Weekend Review Kit loves to read. But as we get older we don’t have all the time we’d like to spend with the books on our Must Read List. We can’t remember the last time we read a book the week it came out, even if we did pre-order the thing and take a picture when it arrived because a new book is an excellent reason to get excited. With that in mind, we bring you the Grownups Book Review Club, because we’ve been busy and we just finished it, goddammit. We’re going to try and look at newish books, but every now and then we’ll dive into our bookshelf to cross something of the list of Books We Really Want To Read When This Kid Is Finally Out of our Hair and We Don’t Fall Asleep Watching Project Runway.
This week we’ll be discussing Haruki Murakami’s newest novel, Colorless Tsukuru Tazaki and His Years of Pilgrimage.
When we first meet Tsukuru Tazaki he is nearly 20 years old and thinks only of suicide. He has lost the four friends who gave his life meaning, with whom he felt he had formed a bond so pure it transcended gender and desire and could never be broken.
Well, he has not lost them. He knows that they remain in his hometown while he studies engineering in Tokyo. But Aka, Ao, Shiro, and Kuro have made it clear that they want nothing to do with him anymore, that he is to make no attempt to contact them. They give him no explanation other than “think about it, and you’ll figure it out.” Tsukuru never really attempts to get an answer either. He accepts their decision as proof that he is a man without much to offer. He is colorless Tsukuru Tazaki. Whatever their reasons, they are most likely justified.
In the 16 years following his exile Tsukuru lives a life of quiet regularity. He fulfills his dream of becoming an engineer, maintains a job in Tokyo, and has a few girlfriends, though none of his relationships ever really come close to replicating what he had in high school with his four colorful friends (each of their names represents a color, while Tsukuru’s name means “to make or build.”)
Until he starts dating Sara. Exactly what he likes about Sara is unclear, though he does appreciate the way she dresses. What is clear is that he is overcome with longing for her. So when she insists that for their relationship to progress he must resolve the issues of his past, Tsukuru agrees to reconnect with each of his friends to find out why he was cut off so suddenly.
This leads Tsukuru on a journey that proves to be not just an examination of what happened between the five of them, but of how they really felt about each other. As he visits with each friend he sees himself through their eyes for the first time. Though he can no longer reach Shiro, the one he secretly desired.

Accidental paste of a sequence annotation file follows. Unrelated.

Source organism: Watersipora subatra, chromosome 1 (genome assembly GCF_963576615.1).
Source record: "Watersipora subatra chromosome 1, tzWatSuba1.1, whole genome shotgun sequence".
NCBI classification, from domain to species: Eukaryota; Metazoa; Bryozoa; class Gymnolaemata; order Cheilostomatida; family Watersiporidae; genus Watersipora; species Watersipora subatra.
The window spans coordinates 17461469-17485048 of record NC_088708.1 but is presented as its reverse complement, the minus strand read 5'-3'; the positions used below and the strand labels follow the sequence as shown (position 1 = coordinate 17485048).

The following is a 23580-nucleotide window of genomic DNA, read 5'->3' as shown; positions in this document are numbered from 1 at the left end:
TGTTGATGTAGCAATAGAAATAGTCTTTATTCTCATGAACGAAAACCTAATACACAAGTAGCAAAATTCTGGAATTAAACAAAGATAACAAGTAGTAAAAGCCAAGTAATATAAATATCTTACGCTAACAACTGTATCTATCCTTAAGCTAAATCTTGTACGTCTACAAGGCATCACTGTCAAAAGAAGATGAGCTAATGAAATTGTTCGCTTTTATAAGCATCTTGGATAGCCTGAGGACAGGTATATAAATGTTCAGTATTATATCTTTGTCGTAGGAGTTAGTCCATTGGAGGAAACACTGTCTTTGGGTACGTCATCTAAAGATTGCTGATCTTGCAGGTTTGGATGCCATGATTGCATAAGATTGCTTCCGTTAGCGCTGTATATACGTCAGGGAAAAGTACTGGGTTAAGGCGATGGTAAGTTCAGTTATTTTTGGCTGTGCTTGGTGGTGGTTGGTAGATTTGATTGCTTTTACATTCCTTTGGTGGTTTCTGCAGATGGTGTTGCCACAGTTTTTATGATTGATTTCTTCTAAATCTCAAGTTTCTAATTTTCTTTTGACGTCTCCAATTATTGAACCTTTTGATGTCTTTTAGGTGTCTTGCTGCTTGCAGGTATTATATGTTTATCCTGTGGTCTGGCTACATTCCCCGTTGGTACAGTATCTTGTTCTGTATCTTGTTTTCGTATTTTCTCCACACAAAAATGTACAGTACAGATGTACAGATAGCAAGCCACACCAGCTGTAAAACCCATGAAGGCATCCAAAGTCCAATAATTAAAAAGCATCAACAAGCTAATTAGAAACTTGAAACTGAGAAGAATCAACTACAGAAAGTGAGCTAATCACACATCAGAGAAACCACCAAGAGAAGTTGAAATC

For fans (and detractors) there’s the usual bingo card checklist: Detailed descriptions of how one woman’s breasts relate to another’s. Possibly having ejaculated into someone but also possibly not having ejaculated into someone. Long, sometimes complex metaphors that wind like a local subway train at rush hour through their regular stations, letting out a few weary passengers at each stop and taking in a few more, before finally arriving at their ultimate destination. It’s a Murakami novel, after all.
I am not a detractor. What I like about Murakami is his attempt to bring art and honesty to the question of male sexuality and desire. Tsukuru agonizes over the explicit dreams he has involving Shiro and Kuro. To have them violates one of the unwritten rules of the group. But they are beyond his control. So what does it mean, then, to have these thoughts? What effect do they have on the object of his desire? How responsible is he for the effects of thoughts he wishes he did not have?
I can’t help feeling that, despite all his fantasies and creepy reimaginings of the strangulation of a woman he once subconsciously longed for, Tzukuru is a man lost without a woman to give him purpose. His father is largely absent from his life. During his summer of despair following his expulsion from the group, it is his sister and mother who notice and take an interest in his revival. He’s gone 16 years without making any attempt to understand why he was cut off, until his new girlfriend tells him he has to if he wants to have any more sex.
Unlike Murakami’s previous novel, 1Q84, however, the female characters in this book are barely there, and this serves to heighten Tsukuru’s isloation. Without Shiro to explain her story, the reader is left with only a confused narrator trying to understand his relationship with a woman who will always remain silent. We are never sure what, exactly, happened to Shiro and have no idea why.
While it is easy to focus on the unresolved mystery surrounding Shiro’s death, the book is full of answers to questions Tsukuru never thought to ask. He is surprised to learn that he was once the object of Kuro’s affection, and that another one of his friends is gay. By trying in vain to deny his own desires, he had failed to imagine those of his only friends, leaving him disconnected, floating, adrift.
When we leave Tsukuru Tazaki he thinks he will propose to Sara, if she will agree to go out with him again. If not, he is sure he will die, literally, this time. Though many things still remain out of reach for Tsukuru Tazaki, he is clear about one thing: he is capable of believing in something once more, and what he believes in is his desire for another person. He longs to feel connected.